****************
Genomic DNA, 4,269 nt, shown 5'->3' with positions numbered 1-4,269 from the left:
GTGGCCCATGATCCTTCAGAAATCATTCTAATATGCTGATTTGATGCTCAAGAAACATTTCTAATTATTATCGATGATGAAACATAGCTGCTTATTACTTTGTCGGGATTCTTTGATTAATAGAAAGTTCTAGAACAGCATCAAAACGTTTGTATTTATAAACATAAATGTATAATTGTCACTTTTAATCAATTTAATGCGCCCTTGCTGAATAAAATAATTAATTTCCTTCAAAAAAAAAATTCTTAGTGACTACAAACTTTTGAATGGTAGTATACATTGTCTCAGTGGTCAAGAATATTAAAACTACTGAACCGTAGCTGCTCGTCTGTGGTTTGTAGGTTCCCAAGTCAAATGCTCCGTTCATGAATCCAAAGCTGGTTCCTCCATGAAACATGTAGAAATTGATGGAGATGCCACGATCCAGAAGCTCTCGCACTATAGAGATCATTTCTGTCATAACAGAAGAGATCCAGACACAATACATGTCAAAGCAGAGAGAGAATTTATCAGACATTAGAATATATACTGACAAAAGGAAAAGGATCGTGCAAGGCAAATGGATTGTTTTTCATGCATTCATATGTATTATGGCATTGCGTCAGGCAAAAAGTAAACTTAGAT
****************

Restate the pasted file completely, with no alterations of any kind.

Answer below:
Genomic DNA, 4,269 nt, shown 5'->3' with positions numbered 1-4,269 from the left:
GTGGCCCATGATCCTTCAGAAATCATTCTAATATGCTGATTTGATGCTCAAGAAACATTTCTAATTATTATCGATGATGAAACATAGCTGCTTATTACTTTGTCGGGATTCTTTGATTAATAGAAAGTTCTAGAACAGCATCAAAACGTTTGTATTTATAAACATAAATGTATAATTGTCACTTTTAATCAATTTAATGCGCCCTTGCTGAATAAAATAATTAATTTCCTTCAAAAAAAAAATTCTTAGTGACTACAAACTTTTGAATGGTAGTATACATTGTCTCAGTGGTCAAGAATATTAAAACTACTGAACCGTAGCTGCTCGTCTGTGGTTTGTAGGTTCCCAAGTCAAATGCTCCGTTCATGAATCCAAAGCTGGTTCCTCCATGAAACATGTAGAAATTGATGGAGATGCCACGATCCAGAAGCTCTCGCACTATAGAGATCATTTCTGTCATAACAGAAGAGATCCAGACACAATACATGTCAAAGCAGAGAGAGAATTTATCAGACATTAGAATATATACTGACAAAAGGAAAAGGATCGTGCAAGGCAAATGGATTGTTTTTCATGCATTCATATGTATTATGGCATTGCGTCAGGCAAAAAGTAAACTTAGAT